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Updated: May 15, 2011 23:30 IST

Headley: key witness or desperate man?

    David Rohde
    Ginger Thompson
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Flames gush out of the roof of The Taj Mahal Hotel, one of the sites of the Mumbai attack, on November 27, 2008.
AP Flames gush out of the roof of The Taj Mahal Hotel, one of the sites of the Mumbai attack, on November 27, 2008.

While no agreement exists in Washington on whether the ISI guided Headley and the attacks on Mumbai, the fact that he is a prosecution witness suggests that at least some believe he is telling the truth.

Two years before terrorists struck the port city of Mumbai, a Pakistani-American man named David Coleman Headley began laying the groundwork for the attack, financed, he claims, by $25,000 from an officer in Pakistan's powerful intelligence service.

Headley told Indian investigators that the officer, known only as Major Iqbal, “listened to my entire plan to attack India.” Another officer with the intelligence service, the Inter-Services Intelligence Directorate, “assured me of the financial help,” Headley said.

As the United States presses Pakistan for answers about whether the ISI played a role in harbouring Osama bin Laden, Headley is set to recount his story of the Mumbai attack in a federal courthouse in Chicago. What he discloses could deepen suspicions that Pakistani spies are connected to terrorists and potentially worsen relations between Washington and Islamabad.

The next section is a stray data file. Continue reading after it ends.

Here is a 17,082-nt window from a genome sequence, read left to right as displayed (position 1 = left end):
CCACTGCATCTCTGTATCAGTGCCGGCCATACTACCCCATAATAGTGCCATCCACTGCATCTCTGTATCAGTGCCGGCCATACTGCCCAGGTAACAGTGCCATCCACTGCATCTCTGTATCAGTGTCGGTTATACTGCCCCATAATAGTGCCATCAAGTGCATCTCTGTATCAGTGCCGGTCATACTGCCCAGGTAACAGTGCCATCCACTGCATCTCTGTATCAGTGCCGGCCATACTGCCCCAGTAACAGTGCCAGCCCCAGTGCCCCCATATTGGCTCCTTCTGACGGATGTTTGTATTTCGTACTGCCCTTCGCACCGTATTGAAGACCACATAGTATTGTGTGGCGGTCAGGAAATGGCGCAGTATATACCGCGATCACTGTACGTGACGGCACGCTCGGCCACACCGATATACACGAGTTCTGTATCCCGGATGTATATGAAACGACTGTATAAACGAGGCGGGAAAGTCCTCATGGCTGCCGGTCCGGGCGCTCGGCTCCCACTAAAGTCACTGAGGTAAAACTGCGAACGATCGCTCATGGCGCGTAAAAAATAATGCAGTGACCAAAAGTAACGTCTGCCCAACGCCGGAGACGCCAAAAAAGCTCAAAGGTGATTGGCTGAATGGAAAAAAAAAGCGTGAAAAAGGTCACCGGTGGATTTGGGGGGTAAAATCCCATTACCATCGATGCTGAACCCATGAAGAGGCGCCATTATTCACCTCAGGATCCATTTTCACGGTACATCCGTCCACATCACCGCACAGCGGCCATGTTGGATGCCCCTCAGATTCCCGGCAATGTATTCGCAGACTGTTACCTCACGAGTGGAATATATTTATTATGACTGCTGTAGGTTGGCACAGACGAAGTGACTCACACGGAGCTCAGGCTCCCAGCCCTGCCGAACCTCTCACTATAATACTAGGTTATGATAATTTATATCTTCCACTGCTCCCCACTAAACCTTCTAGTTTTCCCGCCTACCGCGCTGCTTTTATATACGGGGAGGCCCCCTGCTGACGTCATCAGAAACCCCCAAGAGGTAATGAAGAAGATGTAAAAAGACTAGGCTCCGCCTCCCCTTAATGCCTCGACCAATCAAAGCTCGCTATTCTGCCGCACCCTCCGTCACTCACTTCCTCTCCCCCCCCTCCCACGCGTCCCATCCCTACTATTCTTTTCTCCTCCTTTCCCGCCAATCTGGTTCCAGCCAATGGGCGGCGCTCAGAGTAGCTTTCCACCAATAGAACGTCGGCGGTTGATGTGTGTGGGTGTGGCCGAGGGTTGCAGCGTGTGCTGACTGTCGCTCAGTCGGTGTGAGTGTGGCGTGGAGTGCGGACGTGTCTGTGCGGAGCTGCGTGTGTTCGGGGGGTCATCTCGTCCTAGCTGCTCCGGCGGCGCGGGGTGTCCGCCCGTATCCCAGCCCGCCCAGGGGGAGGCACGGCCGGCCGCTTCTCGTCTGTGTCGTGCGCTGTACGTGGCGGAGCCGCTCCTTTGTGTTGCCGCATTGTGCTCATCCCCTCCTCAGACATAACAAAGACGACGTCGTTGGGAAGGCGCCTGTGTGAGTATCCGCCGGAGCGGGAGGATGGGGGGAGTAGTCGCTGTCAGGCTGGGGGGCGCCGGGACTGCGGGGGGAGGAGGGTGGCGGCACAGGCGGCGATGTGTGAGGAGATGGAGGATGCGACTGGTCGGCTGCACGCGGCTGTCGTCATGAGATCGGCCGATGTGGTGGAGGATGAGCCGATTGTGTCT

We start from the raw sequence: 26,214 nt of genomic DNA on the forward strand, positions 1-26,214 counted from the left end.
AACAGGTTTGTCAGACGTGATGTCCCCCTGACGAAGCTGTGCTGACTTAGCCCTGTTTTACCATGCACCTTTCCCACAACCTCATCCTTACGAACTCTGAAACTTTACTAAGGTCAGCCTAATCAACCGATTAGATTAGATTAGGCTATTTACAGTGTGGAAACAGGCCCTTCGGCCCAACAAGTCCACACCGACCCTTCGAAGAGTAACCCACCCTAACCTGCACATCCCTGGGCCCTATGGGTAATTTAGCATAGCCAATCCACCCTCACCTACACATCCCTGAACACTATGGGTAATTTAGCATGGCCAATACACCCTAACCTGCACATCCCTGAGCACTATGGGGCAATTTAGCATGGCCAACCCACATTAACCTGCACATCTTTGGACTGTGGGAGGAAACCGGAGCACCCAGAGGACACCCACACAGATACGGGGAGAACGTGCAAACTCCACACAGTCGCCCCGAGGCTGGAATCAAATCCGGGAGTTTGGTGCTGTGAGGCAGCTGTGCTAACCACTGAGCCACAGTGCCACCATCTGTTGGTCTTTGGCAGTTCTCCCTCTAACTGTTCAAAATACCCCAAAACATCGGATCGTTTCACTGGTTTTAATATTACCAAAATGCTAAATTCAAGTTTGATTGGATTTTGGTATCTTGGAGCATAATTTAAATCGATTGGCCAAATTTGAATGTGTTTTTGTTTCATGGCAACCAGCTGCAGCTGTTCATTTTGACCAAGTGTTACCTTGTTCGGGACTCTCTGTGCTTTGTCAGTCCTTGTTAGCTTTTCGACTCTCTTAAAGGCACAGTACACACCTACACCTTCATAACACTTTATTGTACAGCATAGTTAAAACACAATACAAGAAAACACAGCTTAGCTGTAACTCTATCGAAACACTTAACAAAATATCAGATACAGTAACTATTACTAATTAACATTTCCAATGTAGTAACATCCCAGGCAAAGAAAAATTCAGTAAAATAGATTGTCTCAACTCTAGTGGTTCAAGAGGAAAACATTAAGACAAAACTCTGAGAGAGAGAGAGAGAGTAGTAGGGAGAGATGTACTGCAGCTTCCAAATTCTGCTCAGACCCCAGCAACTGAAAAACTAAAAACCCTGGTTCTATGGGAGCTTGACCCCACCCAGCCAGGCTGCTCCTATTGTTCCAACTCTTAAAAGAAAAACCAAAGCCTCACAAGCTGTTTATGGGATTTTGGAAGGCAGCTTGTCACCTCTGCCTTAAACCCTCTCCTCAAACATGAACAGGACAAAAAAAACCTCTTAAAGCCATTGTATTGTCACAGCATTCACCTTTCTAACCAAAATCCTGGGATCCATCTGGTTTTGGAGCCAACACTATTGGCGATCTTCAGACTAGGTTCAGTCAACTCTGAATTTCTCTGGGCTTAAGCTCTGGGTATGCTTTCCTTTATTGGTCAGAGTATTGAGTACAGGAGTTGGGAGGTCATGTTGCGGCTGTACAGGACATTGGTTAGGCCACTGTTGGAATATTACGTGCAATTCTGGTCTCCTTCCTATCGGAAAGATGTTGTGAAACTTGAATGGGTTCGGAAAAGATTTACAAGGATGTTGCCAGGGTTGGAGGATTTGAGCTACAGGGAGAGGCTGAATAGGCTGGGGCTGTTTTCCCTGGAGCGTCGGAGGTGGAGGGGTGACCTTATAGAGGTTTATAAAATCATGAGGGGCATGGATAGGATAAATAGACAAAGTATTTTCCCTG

India, the site of the November 2008 attacks, will be closely monitoring the trial for evidence of the ISI's duplicity. Pakistan will also be listening to and is likely to deny Headley's every word. So far, Islamabad has dismissed Headley's accusations against the ISI as little more than a desperate performance by a man hoping to avoid the death penalty.

An American official who spoke on the condition of anonymity said that the U.S. government's view of Headley like so much else surrounding the ISI was murky. No agreement exists in Washington on whether the ISI guided Headley and the attacks on Mumbai.

“It's not very clear,” the official said. “A lot of this is going to come out of the trial. His claim could just be his claim.”

Still, the very fact that the government is presenting Headley as a prosecution witness suggests that at least some in the government believe he is telling the truth. And the authorities said they expected the government to present emails and tapes of telephone conversations to support his story.

Any new evidence of ISI malfeasance that emerges from the trial will reverberate in Washington too, with the relationship between the U.S. and Pakistan at its most tenuous state in years.

A growing chorus on Capitol Hill argues that the discovery of bin Laden's hideout and the evidence in Headley's case leave no doubt that the ISI and its Pakistani military overseers have played a cynical double game with the U.S. Pakistan has received $20 billion in military and development assistance since 2001, and its military, they say, has sheltered bin Laden, supported Afghan Taliban that kills American troops and guided the militants who attacked Mumbai.

Headley himself is not on trial. But he will be the main witness against Tahawwur Hussain Rana, a Chicago businessman, accused of providing financial and logistical support for the 2008 siege in Mumbai. The attack, a barrage of gunfire and grenades, killed at least 163 people, including six Americans. Rana's defence is that he agreed to support Headley's activities in India because he was led to believe he was working for the ISI, and therefore the Pakistani government.